SEC obtains TRO in alleged Ponzi scheme

By Michael P. Tremoglie | Jun 26, 2012

WASHINGTON (Legal Newsline) - The Securities and Exchange Commission on Monday obtained a temporary restraining order and asset freeze against a Utah man and company it alleges operated a $100 million nationwide real estate-based Ponzi scheme.

The complaint filed in U.S. District Court for the District of Utah states Wayne L. Palmer, 57, and his firm, National Note of Utah, told investors their money would be used to buy mortgage notes and real estate assets, or to make real estate loans. More than 600 people invested money.

"Palmer promised double-digit returns at his real estate seminars, where investors learned the hard way about his lies and deceit," said Kenneth Israel, Director of the SEC's Salt Lake City Regional Office.

Palmer allegedly told investors that their money would get a 12 percent return and would be completely secure. He said National Note had a perfect record, having never missed paying principal or interest on its promissory notes.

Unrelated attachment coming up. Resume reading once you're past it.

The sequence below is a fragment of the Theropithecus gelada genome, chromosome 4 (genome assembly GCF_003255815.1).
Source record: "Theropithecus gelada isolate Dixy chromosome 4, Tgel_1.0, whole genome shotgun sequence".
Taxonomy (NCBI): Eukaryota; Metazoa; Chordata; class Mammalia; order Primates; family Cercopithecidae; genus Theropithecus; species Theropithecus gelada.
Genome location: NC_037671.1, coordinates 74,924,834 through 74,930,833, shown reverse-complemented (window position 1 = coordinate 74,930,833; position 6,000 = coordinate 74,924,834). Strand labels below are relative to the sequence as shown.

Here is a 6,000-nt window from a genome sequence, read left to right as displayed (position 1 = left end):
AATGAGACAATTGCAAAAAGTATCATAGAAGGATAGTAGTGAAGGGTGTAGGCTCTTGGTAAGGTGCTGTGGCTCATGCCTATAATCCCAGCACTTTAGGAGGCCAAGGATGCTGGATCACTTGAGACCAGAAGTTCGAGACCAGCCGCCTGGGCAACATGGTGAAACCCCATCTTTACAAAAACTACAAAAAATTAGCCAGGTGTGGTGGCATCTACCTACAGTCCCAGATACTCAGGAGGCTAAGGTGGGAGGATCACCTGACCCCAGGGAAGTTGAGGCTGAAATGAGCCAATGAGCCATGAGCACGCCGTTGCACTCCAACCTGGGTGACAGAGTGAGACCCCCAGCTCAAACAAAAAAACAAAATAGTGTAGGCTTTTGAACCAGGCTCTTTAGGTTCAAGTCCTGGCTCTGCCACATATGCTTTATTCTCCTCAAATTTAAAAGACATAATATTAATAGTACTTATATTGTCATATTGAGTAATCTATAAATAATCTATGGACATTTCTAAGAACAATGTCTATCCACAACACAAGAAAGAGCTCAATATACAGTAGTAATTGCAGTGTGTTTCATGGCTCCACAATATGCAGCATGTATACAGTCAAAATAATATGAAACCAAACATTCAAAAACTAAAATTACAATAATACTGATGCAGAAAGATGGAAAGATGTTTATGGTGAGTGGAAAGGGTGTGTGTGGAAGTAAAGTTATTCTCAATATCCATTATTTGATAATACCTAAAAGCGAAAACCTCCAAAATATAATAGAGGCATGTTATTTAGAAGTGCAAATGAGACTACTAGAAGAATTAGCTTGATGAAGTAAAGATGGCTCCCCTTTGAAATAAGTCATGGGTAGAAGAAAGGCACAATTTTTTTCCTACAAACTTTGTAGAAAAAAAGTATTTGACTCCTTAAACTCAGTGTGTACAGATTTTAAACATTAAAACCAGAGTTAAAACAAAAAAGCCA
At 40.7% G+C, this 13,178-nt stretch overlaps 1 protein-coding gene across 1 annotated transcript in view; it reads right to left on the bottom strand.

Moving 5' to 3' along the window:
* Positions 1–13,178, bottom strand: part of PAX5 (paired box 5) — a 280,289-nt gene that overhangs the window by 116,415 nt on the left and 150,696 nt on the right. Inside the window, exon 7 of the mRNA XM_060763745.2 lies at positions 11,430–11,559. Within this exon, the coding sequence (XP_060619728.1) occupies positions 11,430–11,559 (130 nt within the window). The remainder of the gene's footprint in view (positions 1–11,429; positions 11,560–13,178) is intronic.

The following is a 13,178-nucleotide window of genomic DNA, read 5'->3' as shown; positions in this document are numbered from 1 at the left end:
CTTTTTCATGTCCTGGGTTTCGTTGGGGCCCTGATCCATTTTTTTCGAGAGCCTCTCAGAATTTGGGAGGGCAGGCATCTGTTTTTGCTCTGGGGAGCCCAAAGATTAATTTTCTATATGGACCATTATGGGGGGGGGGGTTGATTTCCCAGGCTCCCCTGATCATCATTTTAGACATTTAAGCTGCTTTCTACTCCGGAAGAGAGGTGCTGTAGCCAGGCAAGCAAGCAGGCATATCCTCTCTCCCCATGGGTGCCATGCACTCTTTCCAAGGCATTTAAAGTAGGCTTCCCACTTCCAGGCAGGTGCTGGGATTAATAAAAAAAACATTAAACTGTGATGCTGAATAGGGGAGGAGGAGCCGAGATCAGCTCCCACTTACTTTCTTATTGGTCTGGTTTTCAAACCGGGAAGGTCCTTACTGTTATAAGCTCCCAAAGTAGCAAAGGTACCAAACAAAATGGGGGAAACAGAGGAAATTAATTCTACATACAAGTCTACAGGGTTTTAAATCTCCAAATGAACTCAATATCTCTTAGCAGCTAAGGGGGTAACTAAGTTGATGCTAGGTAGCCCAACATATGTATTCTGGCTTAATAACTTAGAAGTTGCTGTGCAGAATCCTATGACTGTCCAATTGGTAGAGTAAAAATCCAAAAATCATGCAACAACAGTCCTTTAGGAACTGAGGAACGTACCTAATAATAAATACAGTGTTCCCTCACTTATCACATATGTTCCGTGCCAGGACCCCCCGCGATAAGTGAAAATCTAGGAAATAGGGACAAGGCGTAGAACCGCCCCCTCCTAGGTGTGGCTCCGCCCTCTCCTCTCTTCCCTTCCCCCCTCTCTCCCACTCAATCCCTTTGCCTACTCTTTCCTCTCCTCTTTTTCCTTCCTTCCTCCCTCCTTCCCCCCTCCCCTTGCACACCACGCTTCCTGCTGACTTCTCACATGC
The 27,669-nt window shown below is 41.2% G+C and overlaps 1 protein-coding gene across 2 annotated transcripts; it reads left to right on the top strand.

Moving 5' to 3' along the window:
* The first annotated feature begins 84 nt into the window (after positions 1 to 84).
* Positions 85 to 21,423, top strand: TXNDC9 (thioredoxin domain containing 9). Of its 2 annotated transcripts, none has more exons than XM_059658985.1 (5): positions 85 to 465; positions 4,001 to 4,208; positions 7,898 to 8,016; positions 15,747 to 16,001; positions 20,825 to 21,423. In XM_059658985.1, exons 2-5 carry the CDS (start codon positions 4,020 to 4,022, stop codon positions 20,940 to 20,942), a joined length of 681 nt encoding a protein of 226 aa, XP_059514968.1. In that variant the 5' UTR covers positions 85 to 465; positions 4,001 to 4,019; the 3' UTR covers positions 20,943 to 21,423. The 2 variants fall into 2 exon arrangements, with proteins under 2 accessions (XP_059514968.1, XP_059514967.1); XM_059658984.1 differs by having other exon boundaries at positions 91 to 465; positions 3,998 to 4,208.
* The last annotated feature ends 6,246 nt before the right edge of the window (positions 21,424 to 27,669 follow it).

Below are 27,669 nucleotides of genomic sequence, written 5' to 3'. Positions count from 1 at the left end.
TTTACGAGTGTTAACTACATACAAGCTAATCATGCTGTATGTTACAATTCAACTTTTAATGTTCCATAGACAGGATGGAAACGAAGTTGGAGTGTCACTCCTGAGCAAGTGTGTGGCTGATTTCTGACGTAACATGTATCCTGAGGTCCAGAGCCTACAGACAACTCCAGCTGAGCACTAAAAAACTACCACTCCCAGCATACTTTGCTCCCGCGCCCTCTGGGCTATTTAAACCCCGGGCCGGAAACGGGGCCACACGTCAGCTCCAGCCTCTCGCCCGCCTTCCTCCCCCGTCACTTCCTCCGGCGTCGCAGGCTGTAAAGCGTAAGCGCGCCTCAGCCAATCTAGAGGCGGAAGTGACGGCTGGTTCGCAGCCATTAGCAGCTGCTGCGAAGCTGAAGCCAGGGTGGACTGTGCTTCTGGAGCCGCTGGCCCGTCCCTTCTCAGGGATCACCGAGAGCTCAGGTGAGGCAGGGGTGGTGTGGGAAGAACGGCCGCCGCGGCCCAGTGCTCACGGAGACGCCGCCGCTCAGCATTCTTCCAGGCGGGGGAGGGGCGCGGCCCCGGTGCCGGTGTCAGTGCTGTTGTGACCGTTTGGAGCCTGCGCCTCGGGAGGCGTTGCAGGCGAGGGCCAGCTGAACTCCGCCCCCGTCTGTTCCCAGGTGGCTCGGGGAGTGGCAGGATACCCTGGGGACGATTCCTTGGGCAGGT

Palmer furnished information to some investors indicating that National Note was financially solid and claimed that investors were guaranteed payment. But according to the SEC, since 2009 National Note would not have been able survive but for the new investor funds that paid the old investors.

According to the complaint, "National Note raised approximately $50,000,000 in an unregistered offering of notes prior to September 2007... National Note carried out a private placement of notes under Rule 506 of Regulation D and provided offerees with a private placement memorandum that included unaudited financial statements for the prior year.

"National Note raised approximately $50,000,000 in this Rule 506 offering, which has been ongoing since 2007. Some of the investors in notes since 2007 are accredited investors. These accredited investors were provided with the PPM. Other investors were unaccredited, and these individuals did not receive the PPM. Instead, Palmer purports to have granted these unaccredited investors a direct security interest in a specific mortgage asset of National Note."

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